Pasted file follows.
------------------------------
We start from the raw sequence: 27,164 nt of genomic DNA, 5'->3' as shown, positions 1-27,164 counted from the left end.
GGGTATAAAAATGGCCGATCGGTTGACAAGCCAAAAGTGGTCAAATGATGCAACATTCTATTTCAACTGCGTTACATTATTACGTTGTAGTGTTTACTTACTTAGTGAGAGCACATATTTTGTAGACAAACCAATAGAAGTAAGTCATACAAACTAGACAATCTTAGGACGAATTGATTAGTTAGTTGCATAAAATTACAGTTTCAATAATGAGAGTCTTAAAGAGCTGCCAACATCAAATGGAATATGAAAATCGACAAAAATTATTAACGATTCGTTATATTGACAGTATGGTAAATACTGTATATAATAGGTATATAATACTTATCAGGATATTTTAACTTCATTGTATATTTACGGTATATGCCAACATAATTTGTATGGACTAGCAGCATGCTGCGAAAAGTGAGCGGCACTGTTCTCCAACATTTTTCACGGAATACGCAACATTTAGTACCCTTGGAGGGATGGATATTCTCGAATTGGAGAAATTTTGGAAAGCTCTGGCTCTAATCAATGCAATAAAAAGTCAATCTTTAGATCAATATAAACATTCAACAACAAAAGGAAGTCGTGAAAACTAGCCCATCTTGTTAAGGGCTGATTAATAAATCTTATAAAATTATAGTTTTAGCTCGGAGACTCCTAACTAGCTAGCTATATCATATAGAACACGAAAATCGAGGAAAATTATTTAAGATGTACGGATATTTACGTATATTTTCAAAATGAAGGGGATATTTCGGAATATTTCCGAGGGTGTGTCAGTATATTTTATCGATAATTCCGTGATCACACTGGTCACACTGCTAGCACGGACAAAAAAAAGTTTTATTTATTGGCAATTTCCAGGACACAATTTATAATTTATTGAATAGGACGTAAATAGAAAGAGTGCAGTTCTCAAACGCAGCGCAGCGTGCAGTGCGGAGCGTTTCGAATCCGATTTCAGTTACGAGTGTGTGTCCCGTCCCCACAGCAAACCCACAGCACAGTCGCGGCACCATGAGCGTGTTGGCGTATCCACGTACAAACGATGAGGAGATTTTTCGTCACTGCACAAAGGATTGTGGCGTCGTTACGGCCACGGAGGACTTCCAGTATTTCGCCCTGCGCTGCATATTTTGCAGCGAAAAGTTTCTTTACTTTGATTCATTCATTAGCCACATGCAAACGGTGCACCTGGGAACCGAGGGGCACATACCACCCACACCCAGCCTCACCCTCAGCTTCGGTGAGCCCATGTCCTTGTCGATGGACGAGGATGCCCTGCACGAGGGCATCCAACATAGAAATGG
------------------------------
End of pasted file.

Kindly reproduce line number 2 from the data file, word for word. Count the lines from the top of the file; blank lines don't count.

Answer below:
GGGTATAAAAATGGCCGATCGGTTGACAAGCCAAAAGTGGTCAAATGATGCAACATTCTATTTCAACTGCGTTACATTATTACGTTGTAGTGTTTACTTACTTAGTGAGAGCACATATTTTGTAGACAAACCAATAGAAGTAAGTCATACAAACTAGACAATCTTAGGACGAATTGATTAGTTAGTTGCATAAAATTACAGTTTCAATAATGAGAGTCTTAAAGAGCTGCCAACATCAAATGGAATATGAAAATCGACAAAAATTATTAACGATTCGTTATATTGACAGTATGGTAAATACTGTATATAATAGGTATATAATACTTATCAGGATATTTTAACTTCATTGTATATTTACGGTATATGCCAACATAATTTGTATGGACTAGCAGCATGCTGCGAAAAGTGAGCGGCACTGTTCTCCAACATTTTTCACGGAATACGCAACATTTAGTACCCTTGGAGGGATGGATATTCTCGAATTGGAGAAATTTTGGAAAGCTCTGGCTCTAATCAATGCAATAAAAAGTCAATCTTTAGATCAATATAAACATTCAACAACAAAAGGAAGTCGTGAAAACTAGCCCATCTTGTTAAGGGCTGATTAATAAATCTTATAAAATTATAGTTTTAGCTCGGAGACTCCTAACTAGCTAGCTATATCATATAGAACACGAAAATCGAGGAAAATTATTTAAGATGTACGGATATTTACGTATATTTTCAAAATGAAGGGGATATTTCGGAATATTTCCGAGGGTGTGTCAGTATATTTTATCGATAATTCCGTGATCACACTGGTCACACTGCTAGCACGGACAAAAAAAAGTTTTATTTATTGGCAATTTCCAGGACACAATTTATAATTTATTGAATAGGACGTAAATAGAAAGAGTGCAGTTCTCAAACGCAGCGCAGCGTGCAGTGCGGAGCGTTTCGAATCCGATTTCAGTTACGAGTGTGTGTCCCGTCCCCACAGCAAACCCACAGCACAGTCGCGGCACCATGAGCGTGTTGGCGTATCCACGTACAAACGATGAGGAGATTTTTCGTCACTGCACAAAGGATTGTGGCGTCGTTACGGCCACGGAGGACTTCCAGTATTTCGCCCTGCGCTGCATATTTTGCAGCGAAAAGTTTCTTTACTTTGATTCATTCATTAGCCACATGCAAACGGTGCACCTGGGAACCGAGGGGCACATACCACCCACACCCAGCCTCACCCTCAGCTTCGGTGAGCCCATGTCCTTGTCGATGGACGAGGATGCCCTGCACGAGGGCATCCAACATAGAAATGG